The U.S. government agreed to pay a $125,000 settlement over a missing thumb. Baelya Gutierrez, 11, lost her left thumb in a medical mishap at an urgent care clinic associated with the U.S. Navy. Despite the loss, Baelya is remarkably optimistic and approaches the situation with a great sense of humor.
Playground stories count for a lot at her age and Melanena, Baelya’s mother, says she’s heard quite a few good ones from Baelya. “Death of the digit,” the official diagnosis is far too boring for Baelya. Especially since she’s constantly inundated with “How did you lose your thumb?”
The creative little girl has answered, “wolf bit it off,” “piranhas” and other much more interesting answers. All are better than the truth. Baelya accidentally shut her thumb in a car door. The injury needed a nerve block and stitches at an urgent care facility connected to Portsmouth Naval Medical Center. Before she left the clinic, a nurse applied a 3M compression bandage.
This happened on August 12, 2011 when Baelya was only 7 years old. Her mom took the bandage off on the 13th after her daughter complained that it was too tight. She put a loose gauze wrap on to replace it. It took three more visits – on the 15th, 16th, and 17th – before doctors diagnosed the problem as “necrosis of the pulp.” Baelya underwent surgery on August 24th to have the thumb removed.
All the family wanted was for the nurse to apologize for the error. However, the clinic staunchly refused to admit wrongdoing. Due to the clinic’s response, the family switched gears and filed suit asking for $2M in damages. It should be noted that Baelya is left-handed. She was helped by a friend in her efforts to learn to write with her right hand. As Baelya says, “She just took a bunch of crayons and stuck them in my hand and said, ‘Write.'”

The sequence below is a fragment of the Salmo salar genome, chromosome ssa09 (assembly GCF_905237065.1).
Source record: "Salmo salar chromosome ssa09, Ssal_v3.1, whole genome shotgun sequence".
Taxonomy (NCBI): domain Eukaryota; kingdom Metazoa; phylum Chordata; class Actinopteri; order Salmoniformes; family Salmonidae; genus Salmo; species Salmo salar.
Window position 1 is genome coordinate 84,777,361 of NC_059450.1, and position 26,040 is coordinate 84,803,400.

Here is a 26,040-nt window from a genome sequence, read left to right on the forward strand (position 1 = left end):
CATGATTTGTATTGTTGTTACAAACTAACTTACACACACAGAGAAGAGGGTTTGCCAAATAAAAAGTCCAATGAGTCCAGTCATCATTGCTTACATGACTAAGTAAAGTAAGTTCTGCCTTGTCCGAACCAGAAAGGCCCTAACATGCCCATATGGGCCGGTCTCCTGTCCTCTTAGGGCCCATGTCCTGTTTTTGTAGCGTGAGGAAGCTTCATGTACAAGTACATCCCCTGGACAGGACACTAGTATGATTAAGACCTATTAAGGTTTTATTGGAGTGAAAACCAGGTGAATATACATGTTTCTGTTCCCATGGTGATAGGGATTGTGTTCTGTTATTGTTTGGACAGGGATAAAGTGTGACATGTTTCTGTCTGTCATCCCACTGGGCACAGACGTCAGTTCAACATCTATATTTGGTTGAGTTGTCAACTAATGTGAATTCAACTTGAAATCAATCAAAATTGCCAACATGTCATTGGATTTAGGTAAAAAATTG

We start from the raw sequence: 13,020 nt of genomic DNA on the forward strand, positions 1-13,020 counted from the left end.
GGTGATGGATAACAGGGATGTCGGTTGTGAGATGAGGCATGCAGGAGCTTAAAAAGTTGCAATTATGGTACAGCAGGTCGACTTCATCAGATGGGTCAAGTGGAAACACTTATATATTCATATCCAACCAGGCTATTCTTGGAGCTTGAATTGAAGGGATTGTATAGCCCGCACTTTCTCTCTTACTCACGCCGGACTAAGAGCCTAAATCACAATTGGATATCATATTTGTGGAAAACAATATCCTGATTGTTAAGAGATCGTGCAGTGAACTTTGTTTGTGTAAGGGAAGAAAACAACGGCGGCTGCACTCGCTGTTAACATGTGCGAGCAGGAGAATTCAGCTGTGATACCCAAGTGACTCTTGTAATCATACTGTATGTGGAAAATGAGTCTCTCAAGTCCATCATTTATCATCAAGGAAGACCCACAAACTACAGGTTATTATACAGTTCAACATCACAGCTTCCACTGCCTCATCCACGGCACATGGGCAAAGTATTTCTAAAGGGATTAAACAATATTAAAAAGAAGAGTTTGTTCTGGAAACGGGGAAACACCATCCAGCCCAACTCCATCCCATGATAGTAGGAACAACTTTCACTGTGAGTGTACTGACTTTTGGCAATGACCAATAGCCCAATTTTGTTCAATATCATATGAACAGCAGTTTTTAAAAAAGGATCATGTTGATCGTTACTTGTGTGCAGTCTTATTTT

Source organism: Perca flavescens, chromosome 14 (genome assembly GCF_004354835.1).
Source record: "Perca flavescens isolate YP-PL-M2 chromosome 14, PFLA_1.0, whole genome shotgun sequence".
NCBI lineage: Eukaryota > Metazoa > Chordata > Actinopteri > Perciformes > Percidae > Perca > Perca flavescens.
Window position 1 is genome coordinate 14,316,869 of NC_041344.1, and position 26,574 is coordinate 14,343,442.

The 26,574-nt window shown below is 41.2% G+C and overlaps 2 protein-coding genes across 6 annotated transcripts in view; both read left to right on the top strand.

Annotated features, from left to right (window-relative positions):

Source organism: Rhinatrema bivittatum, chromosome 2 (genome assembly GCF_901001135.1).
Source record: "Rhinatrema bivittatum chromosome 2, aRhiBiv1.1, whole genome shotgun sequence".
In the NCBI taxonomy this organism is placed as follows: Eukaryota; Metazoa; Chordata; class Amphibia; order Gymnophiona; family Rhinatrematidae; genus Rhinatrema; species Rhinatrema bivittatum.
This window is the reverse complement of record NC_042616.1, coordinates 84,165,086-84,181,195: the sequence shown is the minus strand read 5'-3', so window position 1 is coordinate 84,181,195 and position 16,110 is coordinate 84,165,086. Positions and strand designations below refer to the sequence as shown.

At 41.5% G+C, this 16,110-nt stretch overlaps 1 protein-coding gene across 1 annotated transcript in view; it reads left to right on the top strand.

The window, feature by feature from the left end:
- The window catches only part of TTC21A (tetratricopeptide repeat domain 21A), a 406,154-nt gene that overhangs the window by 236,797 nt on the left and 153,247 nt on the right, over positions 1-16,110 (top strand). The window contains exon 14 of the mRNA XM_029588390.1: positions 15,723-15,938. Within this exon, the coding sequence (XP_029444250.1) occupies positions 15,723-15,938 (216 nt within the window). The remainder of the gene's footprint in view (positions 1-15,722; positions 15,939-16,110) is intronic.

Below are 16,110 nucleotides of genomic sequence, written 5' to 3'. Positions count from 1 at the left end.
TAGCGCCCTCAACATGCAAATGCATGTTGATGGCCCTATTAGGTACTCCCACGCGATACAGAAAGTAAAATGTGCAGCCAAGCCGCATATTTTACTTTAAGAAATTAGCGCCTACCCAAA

Baelya’s father, a chief petty officer on the George Washington, said that they decided to pursue the suit to give Baelya a better chance at a successful future. She originally wanted to join the military to become a corpsman, then retire and help veterans in the VA Medical system. While she may still be able to do so, her fine motor skills are not as good as they could be, which may give her difficulties.
The government fought the suit, but finally agreed to the $125,000 settlement. After attorney’s fees and litigation expenses, Baelya will receive the balance of $72,919. It will be invested in an annuity and she’ll get lump sum payments at ages 18, 21 and 25. The payout will total about $99,452 so she should be able to pursue a college education and career, whether in the medical field or not.
“We refuse to let this hold her back,” her mother said. “No matter what, she can do whatever she wants to do.”